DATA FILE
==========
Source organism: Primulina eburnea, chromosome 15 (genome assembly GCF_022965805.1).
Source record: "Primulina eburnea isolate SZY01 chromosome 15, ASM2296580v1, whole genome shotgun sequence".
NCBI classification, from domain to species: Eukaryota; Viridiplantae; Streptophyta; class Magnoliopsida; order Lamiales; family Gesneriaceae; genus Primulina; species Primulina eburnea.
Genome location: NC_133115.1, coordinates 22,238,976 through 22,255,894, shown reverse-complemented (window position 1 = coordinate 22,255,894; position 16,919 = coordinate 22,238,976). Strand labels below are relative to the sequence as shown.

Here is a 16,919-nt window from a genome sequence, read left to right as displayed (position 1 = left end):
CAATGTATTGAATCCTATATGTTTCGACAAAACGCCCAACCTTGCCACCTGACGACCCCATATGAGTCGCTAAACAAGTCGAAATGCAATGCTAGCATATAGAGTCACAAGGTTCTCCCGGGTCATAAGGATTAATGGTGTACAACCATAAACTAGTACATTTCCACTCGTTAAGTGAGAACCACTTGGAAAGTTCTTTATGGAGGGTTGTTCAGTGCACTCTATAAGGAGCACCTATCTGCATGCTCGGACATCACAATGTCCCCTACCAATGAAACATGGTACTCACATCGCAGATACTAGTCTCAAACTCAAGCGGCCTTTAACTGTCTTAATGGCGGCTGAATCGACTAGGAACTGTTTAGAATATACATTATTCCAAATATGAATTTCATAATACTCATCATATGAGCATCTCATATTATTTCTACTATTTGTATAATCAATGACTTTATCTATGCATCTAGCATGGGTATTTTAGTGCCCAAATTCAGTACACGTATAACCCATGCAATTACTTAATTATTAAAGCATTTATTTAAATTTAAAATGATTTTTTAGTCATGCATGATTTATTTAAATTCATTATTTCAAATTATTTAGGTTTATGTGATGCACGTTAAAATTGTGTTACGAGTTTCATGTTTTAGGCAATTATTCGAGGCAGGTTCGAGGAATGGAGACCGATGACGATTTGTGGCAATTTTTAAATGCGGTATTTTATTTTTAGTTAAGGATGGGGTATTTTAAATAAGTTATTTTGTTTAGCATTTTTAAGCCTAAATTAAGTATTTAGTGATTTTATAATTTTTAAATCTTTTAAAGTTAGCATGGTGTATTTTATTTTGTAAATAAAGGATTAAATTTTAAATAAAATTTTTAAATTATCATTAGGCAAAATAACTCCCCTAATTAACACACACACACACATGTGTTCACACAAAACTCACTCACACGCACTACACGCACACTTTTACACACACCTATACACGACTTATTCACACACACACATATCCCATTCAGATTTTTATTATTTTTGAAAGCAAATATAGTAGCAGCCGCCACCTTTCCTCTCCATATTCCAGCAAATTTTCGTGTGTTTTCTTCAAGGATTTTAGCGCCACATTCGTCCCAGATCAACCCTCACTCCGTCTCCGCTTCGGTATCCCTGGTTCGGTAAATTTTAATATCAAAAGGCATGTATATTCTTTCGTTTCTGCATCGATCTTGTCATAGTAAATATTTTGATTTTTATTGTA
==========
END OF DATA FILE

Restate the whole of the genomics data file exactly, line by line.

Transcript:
Source organism: Primulina eburnea, chromosome 15 (genome assembly GCF_022965805.1).
Source record: "Primulina eburnea isolate SZY01 chromosome 15, ASM2296580v1, whole genome shotgun sequence".
NCBI classification, from domain to species: Eukaryota; Viridiplantae; Streptophyta; class Magnoliopsida; order Lamiales; family Gesneriaceae; genus Primulina; species Primulina eburnea.
Genome location: NC_133115.1, coordinates 22,238,976 through 22,255,894, shown reverse-complemented (window position 1 = coordinate 22,255,894; position 16,919 = coordinate 22,238,976). Strand labels below are relative to the sequence as shown.

Here is a 16,919-nt window from a genome sequence, read left to right as displayed (position 1 = left end):
CAATGTATTGAATCCTATATGTTTCGACAAAACGCCCAACCTTGCCACCTGACGACCCCATATGAGTCGCTAAACAAGTCGAAATGCAATGCTAGCATATAGAGTCACAAGGTTCTCCCGGGTCATAAGGATTAATGGTGTACAACCATAAACTAGTACATTTCCACTCGTTAAGTGAGAACCACTTGGAAAGTTCTTTATGGAGGGTTGTTCAGTGCACTCTATAAGGAGCACCTATCTGCATGCTCGGACATCACAATGTCCCCTACCAATGAAACATGGTACTCACATCGCAGATACTAGTCTCAAACTCAAGCGGCCTTTAACTGTCTTAATGGCGGCTGAATCGACTAGGAACTGTTTAGAATATACATTATTCCAAATATGAATTTCATAATACTCATCATATGAGCATCTCATATTATTTCTACTATTTGTATAATCAATGACTTTATCTATGCATCTAGCATGGGTATTTTAGTGCCCAAATTCAGTACACGTATAACCCATGCAATTACTTAATTATTAAAGCATTTATTTAAATTTAAAATGATTTTTTAGTCATGCATGATTTATTTAAATTCATTATTTCAAATTATTTAGGTTTATGTGATGCACGTTAAAATTGTGTTACGAGTTTCATGTTTTAGGCAATTATTCGAGGCAGGTTCGAGGAATGGAGACCGATGACGATTTGTGGCAATTTTTAAATGCGGTATTTTATTTTTAGTTAAGGATGGGGTATTTTAAATAAGTTATTTTGTTTAGCATTTTTAAGCCTAAATTAAGTATTTAGTGATTTTATAATTTTTAAATCTTTTAAAGTTAGCATGGTGTATTTTATTTTGTAAATAAAGGATTAAATTTTAAATAAAATTTTTAAATTATCATTAGGCAAAATAACTCCCCTAATTAACACACACACACACATGTGTTCACACAAAACTCACTCACACGCACTACACGCACACTTTTACACACACCTATACACGACTTATTCACACACACACATATCCCATTCAGATTTTTATTATTTTTGAAAGCAAATATAGTAGCAGCCGCCACCTTTCCTCTCCATATTCCAGCAAATTTTCGTGTGTTTTCTTCAAGGATTTTAGCGCCACATTCGTCCCAGATCAACCCTCACTCCGTCTCCGCTTCGGTATCCCTGGTTCGGTAAATTTTAATATCAAAAGGCATGTATATTCTTTCGTTTCTGCATCGATCTTGTCATAGTAAATATTTTGATTTTTATTGTA